Name: Ron Gemma Organization: Westford Conservation Trust Phone: 978-944-1942
3 sites along tributaries or source pond of the Stony Brook: Lowell Rd, Grey Fox Lane, and Old Colony Rd in Westford, MA
All of the sites are near to streams that feed the Stoney Brook or Nashoba Brook. Seeds of MAM can float for up to three days and remain viable for up to six or more years, so spread via waterways was a serious concern. Sites were a mix of Town conservation land and Homeowner Association land of cluster developments.Management area description:
Lowell Road site: High disturbance and large compost piles left over from a defunct plant nursery along a tributary of Stony Brook.
Grey Fox Lane: Sites along the confluence of the Stony Brook and Tadmuck Brook near a new house cluster development.
Old Colony Road: Sites in a cluster development adjacent to Keyes Pond a source to a Stoney Brook tributary.
Acres in the management area: 15 Listed on EDDMaps? No
Habitat type: Field/forest edge, Fields, Roadside edge, Stream bank, Upland/wetland edge
Was this Early Detection Rapid Response (EDRR)? YesInitial Overall Invasive Distribution Description:
Concentrated in areas of compost piles or new home construction hay bale placement and spread from there.
Initial Overall Percent Cover of Invasives: 6 - 25%
To control and eliminate the source and to prevent spread throughout the watershed via the Stoney Brook and its tributaries.
Approximate project start date: June 1, 2010
Years this project has been ongoing:Project summary:
The Mile-a-minute(MAM) plant is an early detection species and even though they are an annual they are prodigious seed producers and can rapidly take over acres of land by smothering existing vegetation. At first it is hard to believe that an annual vine which initially looks fragile and pretty with interesting , equilateral triangular, bright green leaves, beautiful cobalt blue seed clusters, thin vines and shallow roots can quickly cover a large area in one growing season.
The initial goals were:
Set up a committee, research the subject, consult with experts, survey the initially known sites, survey other possible locations, create a plan, get property owner and regulatory permissions, notify the public, seek out volunteers, find a disposal site(s), seek funds, train the volunteers, purchase volunteer supplies (garden gloves, plastic bags- large and small, bug spray, sun screen, etc.) and establish a MAM plant pulling schedule.
The active MAM plant control was started in 2011. Initially many MAM pullings were scheduled starting the first of June and continuing to Oct or first hard frost when the plants die. The goal was to visit each site once per month during the growing season. It was found that the once-per-month-per-site schedule was sufficient but that the schedule could be shortened starting the first week of July and finishing by the middle of October. The later months were critical because previously overlooked or late germinating plants had ripened seeds which easily fell to the ground when disturbed and very difficult to find in the natural ground cover.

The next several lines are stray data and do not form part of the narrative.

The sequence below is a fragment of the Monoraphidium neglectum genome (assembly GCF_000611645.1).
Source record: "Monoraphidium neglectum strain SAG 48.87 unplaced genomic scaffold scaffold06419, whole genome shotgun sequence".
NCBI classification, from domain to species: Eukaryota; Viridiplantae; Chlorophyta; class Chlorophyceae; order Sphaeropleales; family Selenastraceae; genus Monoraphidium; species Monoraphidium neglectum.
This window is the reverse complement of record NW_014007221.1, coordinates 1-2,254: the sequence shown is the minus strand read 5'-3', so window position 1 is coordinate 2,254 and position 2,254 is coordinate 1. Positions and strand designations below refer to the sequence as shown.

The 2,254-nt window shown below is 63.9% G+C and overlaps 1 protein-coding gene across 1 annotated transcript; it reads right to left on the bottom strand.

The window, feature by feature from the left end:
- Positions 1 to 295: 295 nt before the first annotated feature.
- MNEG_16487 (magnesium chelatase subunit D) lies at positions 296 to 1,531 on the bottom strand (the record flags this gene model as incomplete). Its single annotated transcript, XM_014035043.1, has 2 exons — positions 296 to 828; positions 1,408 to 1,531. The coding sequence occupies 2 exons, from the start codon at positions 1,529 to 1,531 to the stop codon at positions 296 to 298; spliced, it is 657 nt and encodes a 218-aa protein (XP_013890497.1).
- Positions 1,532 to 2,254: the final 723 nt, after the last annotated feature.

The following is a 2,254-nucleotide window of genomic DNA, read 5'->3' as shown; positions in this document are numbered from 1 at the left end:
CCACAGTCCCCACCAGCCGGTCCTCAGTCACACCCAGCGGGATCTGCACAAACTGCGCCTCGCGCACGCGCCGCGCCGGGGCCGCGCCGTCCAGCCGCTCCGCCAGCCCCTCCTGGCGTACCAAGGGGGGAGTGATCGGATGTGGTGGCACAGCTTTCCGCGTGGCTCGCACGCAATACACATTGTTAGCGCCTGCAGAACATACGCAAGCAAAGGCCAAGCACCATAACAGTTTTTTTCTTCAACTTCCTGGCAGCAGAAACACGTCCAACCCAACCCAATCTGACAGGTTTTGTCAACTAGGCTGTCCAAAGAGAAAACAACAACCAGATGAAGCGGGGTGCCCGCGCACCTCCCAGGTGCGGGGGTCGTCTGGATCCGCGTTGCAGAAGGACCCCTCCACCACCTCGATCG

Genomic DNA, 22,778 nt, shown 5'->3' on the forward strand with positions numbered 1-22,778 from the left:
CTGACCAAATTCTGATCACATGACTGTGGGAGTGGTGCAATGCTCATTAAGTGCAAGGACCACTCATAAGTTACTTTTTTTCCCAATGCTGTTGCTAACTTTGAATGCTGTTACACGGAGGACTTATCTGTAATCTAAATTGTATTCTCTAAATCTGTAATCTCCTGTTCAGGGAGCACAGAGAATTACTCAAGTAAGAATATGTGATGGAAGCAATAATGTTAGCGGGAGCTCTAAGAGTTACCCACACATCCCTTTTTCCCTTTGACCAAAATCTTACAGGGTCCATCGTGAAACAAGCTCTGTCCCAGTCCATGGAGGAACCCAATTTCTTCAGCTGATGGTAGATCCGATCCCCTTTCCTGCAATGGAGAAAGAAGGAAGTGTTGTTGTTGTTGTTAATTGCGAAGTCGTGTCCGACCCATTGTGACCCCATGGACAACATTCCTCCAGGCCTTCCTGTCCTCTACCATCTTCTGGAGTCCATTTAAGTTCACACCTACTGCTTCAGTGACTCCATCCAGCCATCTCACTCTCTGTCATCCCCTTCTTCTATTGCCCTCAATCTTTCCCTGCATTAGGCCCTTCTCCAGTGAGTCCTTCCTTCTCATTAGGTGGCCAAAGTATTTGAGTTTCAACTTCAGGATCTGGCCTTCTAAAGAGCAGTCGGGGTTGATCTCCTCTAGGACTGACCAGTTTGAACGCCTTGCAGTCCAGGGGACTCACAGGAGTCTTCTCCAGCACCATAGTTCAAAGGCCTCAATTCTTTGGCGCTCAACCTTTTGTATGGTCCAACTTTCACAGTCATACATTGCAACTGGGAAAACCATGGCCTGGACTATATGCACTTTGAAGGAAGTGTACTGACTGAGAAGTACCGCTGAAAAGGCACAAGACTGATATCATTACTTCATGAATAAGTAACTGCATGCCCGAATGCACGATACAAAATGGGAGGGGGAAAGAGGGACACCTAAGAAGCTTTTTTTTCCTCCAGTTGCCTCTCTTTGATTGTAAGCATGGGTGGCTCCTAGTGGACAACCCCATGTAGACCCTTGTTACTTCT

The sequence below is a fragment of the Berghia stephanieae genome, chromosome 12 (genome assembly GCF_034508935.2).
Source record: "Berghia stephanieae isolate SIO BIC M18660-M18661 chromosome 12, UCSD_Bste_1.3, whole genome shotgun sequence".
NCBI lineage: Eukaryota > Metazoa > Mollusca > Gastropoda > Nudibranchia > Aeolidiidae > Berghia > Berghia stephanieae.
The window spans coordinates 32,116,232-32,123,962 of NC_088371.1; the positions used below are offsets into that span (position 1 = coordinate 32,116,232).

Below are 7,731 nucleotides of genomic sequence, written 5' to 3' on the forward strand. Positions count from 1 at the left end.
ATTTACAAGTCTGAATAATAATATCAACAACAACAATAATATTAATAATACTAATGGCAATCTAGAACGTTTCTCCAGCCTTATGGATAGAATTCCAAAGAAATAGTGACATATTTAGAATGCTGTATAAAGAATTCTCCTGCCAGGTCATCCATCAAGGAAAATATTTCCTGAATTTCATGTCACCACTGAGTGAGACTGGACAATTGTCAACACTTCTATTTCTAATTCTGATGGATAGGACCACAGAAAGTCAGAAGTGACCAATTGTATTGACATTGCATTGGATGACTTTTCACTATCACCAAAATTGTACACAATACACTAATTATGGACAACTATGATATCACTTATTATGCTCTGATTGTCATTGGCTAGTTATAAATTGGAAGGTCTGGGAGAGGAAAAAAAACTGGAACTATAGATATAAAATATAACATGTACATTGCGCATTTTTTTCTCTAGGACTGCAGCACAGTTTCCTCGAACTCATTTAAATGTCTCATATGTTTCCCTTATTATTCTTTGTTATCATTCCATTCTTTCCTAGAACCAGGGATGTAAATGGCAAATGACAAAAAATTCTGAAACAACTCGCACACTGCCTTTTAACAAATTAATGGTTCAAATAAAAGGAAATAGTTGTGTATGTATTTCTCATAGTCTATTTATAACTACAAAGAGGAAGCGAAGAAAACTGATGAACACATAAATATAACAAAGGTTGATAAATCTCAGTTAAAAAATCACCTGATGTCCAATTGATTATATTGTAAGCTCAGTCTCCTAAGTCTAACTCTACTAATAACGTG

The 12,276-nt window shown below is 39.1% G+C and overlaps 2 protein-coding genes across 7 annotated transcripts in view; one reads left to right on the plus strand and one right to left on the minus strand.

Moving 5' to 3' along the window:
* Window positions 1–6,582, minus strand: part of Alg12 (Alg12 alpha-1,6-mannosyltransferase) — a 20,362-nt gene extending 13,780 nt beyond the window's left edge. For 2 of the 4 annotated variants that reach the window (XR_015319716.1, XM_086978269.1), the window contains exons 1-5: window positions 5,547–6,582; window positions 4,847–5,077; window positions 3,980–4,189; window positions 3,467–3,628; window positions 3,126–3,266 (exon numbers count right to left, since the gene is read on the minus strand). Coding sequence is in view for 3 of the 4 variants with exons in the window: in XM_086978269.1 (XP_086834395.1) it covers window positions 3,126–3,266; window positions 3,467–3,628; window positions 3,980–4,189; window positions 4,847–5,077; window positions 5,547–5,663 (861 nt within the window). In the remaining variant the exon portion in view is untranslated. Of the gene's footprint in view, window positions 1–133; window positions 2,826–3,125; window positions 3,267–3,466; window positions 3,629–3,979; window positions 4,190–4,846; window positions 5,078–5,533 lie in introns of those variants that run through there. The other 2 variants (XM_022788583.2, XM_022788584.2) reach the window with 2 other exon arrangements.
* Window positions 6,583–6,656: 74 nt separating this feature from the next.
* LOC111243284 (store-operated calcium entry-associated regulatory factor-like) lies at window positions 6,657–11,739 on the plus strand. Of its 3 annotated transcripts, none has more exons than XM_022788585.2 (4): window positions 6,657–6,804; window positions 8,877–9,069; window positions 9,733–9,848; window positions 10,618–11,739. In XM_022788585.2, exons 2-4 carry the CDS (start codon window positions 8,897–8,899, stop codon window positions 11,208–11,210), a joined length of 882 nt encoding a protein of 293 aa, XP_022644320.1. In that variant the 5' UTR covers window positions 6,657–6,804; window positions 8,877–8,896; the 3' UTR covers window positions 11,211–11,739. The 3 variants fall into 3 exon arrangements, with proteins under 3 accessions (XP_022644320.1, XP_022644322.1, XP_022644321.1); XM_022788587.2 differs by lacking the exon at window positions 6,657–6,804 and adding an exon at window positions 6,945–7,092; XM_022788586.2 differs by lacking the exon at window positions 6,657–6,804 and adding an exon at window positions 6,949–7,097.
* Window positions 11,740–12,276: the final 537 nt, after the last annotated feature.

To help in our control objective each site where a plant or plants were found was marked with orange tape or colored marker flags. We also started putting the initial discovery dates on the markers to help measure our progress. GPS was also used to mark the boundaries of the sites.
The MAM seeds are known to be viable for at least six years so great precautions were taken to not let them ripen or, if they had. not to let them fall to the ground.
The program completed it sixth year of control in 2016. The number of plants being found each subsequent year has been greatly reduced from the initial and each subsequent year. In fact it became more difficult to get volunteers to come out in the last two years because of the scarcity of the plants to pull.
The program has been moved to “maintenance” status where monitoring surveys will be made on the same once per month per site schedule which will only require one or two persons per survey to complete. Of course if any new or re-emerging site are found then a regular volunteer pulling(s) will be re-instated for that site.
Control method: Manual
Disposal method: Incineration, BaggingDetailed project timeline:
2009: Residents spot 'unusual' plants on their walks
2010: 4 residents attend SuAsCo CISMA EDRR and create an invasive plants survey, submit RDA
2011: Trust approves invasive species group and creates committee
2 more residents attend workshop; Eagle Scout volunteers to help out
Permission from Cons Comm and Developer obtained
Team Leader Training in June, First pull at two sites in June yields 40 30-gallon bags
Abutters notified, volunteers recruited, "pulling'' notices in local newspaper,
Controlling Invasives in Your Backyard training offered
Invasives table at Garden Club Plant Sale, info tables at other town functions
For five years, from July-Sept, pullings are held every other Saturday, splitting the major sites so each is covered monthly. Ripened berries when found are carefully cut into buckets, but during this time, most berries when picked are inviable. At the site on Lowell Rd, the developer reseeded with a native mix, but the other sites still had a healthy mix of native plants that have thrived MAM removal.
Funding sources: Small SuAsCo CISMA funding for supply costs.
Final acres in management: 15
Open to the public: Yes
Able to Provide Tours: Yes
Current Overall Percent Cover of Invasives: 0 - 5%Comments / Takeaways
Mile-a-minute is worth the time and effort to control, and can be easily pulled with volunteer teams. Invasive control projects always work better with neighbor cooperation to prevent respreading from private land. This grassroots effort caused increased awareness of invasive plants and mile-a-minute specifically within the community.
Last Updated: September 7, 2011